I’ve had simple SSAO before, but I have tried a variety of new algorithms, and right now i am using Horizon Based Ambient Occlusion. Horizon based methods are very interesting, I would highly recommend checking out Practical Real-Time Strategies for Accurate Indirect Occlusion by Jorge Jimenez (you can find ppt and pdf at the link), which proposes a different evaluation based on the results of simple line stepping. One point I would like to explore deeper in the future is how to extract bent normals and reflection occlusion from horizon based methods, to further enhance the quality of lighting and specular reflections. SSGI and SSDO are both interesting things to do, but I’m not sure how well it performs to be light-dependent in these passes, since I possibly cast hundreds of lights. Passing a giant array of all lights (position, radius) and check that for every pixel seems ill-advised. I think with a tiled or clustered renderer this might be viable though.
As detailed in this blog entry, I changed my point light shadows to have better filtering. Right now I support deferred point and directional lights. Point lights can also have “volumetric” properties. These are implemented for fun and have no realism attached. Usually you would want to have the participating medium, like fog, be a seperate entity that is affected by the light, but in this case I carry the “fog” around with the light. The rendering process for shadowed and unshadowed volumes is completely different though. For the unshadowed one I calculate the entry and exit point of our camera ray with some geometry math (line/sphere intersection) and combine that info with the current pixel’s depth to calculate the distance traveled by our camera ray.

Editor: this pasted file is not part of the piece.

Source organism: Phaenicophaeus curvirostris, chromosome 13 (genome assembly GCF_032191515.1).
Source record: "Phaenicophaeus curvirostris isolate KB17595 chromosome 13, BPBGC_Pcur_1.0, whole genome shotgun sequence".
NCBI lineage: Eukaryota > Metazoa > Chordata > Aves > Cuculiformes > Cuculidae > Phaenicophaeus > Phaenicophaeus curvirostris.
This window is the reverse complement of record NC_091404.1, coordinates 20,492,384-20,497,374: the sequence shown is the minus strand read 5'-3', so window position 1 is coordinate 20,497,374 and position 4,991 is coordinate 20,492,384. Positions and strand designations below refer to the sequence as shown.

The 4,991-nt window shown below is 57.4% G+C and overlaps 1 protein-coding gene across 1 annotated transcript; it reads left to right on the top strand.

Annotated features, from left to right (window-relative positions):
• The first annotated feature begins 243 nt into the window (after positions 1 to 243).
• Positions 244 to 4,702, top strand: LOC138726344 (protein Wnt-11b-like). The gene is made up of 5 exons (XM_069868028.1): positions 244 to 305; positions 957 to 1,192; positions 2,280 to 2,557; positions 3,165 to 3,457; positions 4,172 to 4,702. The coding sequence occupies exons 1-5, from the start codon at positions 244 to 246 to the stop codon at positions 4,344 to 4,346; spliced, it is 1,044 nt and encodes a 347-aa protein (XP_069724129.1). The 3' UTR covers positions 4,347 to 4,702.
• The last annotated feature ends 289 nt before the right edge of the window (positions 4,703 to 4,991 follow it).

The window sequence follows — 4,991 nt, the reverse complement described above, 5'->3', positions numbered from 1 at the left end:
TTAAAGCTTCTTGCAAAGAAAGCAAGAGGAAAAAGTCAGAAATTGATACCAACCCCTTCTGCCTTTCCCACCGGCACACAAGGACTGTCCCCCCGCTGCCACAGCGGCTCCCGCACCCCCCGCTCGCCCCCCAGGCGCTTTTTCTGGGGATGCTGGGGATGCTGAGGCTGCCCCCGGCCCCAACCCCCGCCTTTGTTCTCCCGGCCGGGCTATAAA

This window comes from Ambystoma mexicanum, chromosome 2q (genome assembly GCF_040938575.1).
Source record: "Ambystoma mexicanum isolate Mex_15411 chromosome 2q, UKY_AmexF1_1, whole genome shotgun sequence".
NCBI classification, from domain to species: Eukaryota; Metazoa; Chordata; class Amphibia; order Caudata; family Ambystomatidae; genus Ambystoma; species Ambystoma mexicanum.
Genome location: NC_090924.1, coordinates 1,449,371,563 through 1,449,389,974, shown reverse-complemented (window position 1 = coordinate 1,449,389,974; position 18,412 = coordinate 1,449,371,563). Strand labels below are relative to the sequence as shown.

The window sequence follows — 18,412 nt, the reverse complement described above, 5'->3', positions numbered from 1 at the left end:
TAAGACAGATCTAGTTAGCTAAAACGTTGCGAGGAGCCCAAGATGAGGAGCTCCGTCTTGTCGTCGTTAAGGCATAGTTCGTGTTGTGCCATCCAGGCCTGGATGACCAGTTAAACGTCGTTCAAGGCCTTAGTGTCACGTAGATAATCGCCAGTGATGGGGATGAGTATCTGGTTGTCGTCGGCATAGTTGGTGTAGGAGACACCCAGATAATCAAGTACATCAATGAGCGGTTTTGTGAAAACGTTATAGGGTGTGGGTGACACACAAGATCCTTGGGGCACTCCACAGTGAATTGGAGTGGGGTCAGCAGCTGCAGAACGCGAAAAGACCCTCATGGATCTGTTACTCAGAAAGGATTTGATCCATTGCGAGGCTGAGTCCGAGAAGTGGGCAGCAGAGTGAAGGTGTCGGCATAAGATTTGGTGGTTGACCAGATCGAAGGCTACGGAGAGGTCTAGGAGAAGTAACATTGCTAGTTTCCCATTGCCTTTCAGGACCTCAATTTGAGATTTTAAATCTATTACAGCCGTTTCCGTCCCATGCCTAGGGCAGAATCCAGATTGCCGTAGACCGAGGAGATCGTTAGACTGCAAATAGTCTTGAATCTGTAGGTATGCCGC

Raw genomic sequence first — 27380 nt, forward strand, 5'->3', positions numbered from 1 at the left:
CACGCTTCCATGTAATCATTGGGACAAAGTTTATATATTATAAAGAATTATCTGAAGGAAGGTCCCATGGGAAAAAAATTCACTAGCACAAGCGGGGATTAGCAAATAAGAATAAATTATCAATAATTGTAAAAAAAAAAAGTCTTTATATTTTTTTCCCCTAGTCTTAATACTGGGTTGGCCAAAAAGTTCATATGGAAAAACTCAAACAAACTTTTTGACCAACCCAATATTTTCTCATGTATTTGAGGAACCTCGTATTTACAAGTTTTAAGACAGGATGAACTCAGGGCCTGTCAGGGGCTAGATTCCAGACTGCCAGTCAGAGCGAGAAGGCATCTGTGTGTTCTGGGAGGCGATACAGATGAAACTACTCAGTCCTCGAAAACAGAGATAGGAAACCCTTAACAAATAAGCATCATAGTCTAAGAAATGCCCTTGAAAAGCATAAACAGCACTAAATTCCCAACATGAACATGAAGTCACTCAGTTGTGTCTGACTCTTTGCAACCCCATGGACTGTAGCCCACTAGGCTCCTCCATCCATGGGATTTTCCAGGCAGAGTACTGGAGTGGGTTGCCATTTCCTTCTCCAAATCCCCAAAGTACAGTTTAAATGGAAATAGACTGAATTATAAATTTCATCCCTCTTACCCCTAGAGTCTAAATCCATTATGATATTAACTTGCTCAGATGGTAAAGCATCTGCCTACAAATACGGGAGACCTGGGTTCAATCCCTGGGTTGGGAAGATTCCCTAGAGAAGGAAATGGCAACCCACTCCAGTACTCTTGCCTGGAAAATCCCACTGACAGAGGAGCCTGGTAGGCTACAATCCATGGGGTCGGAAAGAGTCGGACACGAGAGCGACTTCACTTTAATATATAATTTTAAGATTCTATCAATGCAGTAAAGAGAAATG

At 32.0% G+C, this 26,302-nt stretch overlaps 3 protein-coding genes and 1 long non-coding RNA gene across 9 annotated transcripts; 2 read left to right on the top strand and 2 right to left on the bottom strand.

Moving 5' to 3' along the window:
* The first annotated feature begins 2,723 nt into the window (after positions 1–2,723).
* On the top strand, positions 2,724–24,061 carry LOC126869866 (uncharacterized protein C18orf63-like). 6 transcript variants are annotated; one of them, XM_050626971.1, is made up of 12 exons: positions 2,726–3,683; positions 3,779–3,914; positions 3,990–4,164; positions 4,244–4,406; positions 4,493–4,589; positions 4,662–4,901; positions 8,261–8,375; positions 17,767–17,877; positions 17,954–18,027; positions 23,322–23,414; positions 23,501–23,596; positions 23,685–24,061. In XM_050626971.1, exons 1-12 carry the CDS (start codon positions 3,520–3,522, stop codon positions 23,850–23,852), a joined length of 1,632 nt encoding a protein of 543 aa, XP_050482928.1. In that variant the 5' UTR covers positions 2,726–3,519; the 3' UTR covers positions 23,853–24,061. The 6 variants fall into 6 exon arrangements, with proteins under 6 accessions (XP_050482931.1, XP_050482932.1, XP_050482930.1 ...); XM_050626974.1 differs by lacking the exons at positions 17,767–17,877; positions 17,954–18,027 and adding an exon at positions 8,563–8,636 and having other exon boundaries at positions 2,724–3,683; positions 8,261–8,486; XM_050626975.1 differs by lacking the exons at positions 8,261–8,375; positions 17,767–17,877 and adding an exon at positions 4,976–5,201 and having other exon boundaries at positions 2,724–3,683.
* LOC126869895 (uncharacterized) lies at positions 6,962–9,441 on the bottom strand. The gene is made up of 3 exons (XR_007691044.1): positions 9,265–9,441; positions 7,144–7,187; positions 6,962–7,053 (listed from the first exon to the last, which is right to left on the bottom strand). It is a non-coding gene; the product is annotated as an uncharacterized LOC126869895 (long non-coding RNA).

For the shadowed approach i simply march through and sample the shadow map at discrete points and add up the lit samples. With some static and temporal noise i can have good results with few steps and high accuracy (10 by default). Note that volumetrics are usually a good candidate for half-resolution rendertargets, since they are usually low-frequency. Should I separate volumetrics from lights I would surely use half-res.